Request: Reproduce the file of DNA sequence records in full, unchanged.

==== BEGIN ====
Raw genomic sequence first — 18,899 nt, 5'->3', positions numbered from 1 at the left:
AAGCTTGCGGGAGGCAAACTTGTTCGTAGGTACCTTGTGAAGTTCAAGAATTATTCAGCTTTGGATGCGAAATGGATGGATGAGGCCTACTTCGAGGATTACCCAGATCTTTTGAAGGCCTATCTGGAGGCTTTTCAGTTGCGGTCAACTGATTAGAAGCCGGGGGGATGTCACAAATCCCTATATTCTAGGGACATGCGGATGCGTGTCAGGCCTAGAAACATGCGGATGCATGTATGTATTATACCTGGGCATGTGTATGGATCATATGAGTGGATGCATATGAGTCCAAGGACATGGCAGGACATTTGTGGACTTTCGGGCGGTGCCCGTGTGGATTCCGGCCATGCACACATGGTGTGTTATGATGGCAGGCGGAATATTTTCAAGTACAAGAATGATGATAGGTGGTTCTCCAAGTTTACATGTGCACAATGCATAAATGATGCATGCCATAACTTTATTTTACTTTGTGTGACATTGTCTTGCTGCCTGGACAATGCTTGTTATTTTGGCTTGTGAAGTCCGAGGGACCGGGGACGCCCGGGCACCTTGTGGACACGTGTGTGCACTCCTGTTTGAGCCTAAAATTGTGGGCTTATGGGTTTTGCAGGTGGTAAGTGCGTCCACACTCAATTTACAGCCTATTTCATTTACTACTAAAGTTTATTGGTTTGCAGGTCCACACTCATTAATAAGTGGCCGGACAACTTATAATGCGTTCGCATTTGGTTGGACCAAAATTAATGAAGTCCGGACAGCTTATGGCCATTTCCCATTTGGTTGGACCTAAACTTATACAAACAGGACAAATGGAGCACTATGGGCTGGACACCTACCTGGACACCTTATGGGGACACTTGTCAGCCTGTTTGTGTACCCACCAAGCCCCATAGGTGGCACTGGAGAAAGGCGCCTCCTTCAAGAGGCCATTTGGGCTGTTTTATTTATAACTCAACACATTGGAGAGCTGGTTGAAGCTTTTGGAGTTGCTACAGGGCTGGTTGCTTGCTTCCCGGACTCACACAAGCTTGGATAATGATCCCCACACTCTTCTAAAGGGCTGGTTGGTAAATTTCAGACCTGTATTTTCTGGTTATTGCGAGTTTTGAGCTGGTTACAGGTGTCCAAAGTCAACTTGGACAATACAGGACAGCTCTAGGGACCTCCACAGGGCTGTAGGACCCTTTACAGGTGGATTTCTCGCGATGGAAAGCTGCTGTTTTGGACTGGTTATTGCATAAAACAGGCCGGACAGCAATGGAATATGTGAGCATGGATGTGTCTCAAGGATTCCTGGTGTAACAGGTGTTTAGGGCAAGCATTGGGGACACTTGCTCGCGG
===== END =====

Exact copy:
Raw genomic sequence first — 18,899 nt, 5'->3', positions numbered from 1 at the left:
AAGCTTGCGGGAGGCAAACTTGTTCGTAGGTACCTTGTGAAGTTCAAGAATTATTCAGCTTTGGATGCGAAATGGATGGATGAGGCCTACTTCGAGGATTACCCAGATCTTTTGAAGGCCTATCTGGAGGCTTTTCAGTTGCGGTCAACTGATTAGAAGCCGGGGGGATGTCACAAATCCCTATATTCTAGGGACATGCGGATGCGTGTCAGGCCTAGAAACATGCGGATGCATGTATGTATTATACCTGGGCATGTGTATGGATCATATGAGTGGATGCATATGAGTCCAAGGACATGGCAGGACATTTGTGGACTTTCGGGCGGTGCCCGTGTGGATTCCGGCCATGCACACATGGTGTGTTATGATGGCAGGCGGAATATTTTCAAGTACAAGAATGATGATAGGTGGTTCTCCAAGTTTACATGTGCACAATGCATAAATGATGCATGCCATAACTTTATTTTACTTTGTGTGACATTGTCTTGCTGCCTGGACAATGCTTGTTATTTTGGCTTGTGAAGTCCGAGGGACCGGGGACGCCCGGGCACCTTGTGGACACGTGTGTGCACTCCTGTTTGAGCCTAAAATTGTGGGCTTATGGGTTTTGCAGGTGGTAAGTGCGTCCACACTCAATTTACAGCCTATTTCATTTACTACTAAAGTTTATTGGTTTGCAGGTCCACACTCATTAATAAGTGGCCGGACAACTTATAATGCGTTCGCATTTGGTTGGACCAAAATTAATGAAGTCCGGACAGCTTATGGCCATTTCCCATTTGGTTGGACCTAAACTTATACAAACAGGACAAATGGAGCACTATGGGCTGGACACCTACCTGGACACCTTATGGGGACACTTGTCAGCCTGTTTGTGTACCCACCAAGCCCCATAGGTGGCACTGGAGAAAGGCGCCTCCTTCAAGAGGCCATTTGGGCTGTTTTATTTATAACTCAACACATTGGAGAGCTGGTTGAAGCTTTTGGAGTTGCTACAGGGCTGGTTGCTTGCTTCCCGGACTCACACAAGCTTGGATAATGATCCCCACACTCTTCTAAAGGGCTGGTTGGTAAATTTCAGACCTGTATTTTCTGGTTATTGCGAGTTTTGAGCTGGTTACAGGTGTCCAAAGTCAACTTGGACAATACAGGACAGCTCTAGGGACCTCCACAGGGCTGTAGGACCCTTTACAGGTGGATTTCTCGCGATGGAAAGCTGCTGTTTTGGACTGGTTATTGCATAAAACAGGCCGGACAGCAATGGAATATGTGAGCATGGATGTGTCTCAAGGATTCCTGGTGTAACAGGTGTTTAGGGCAAGCATTGGGGACACTTGCTCGCGG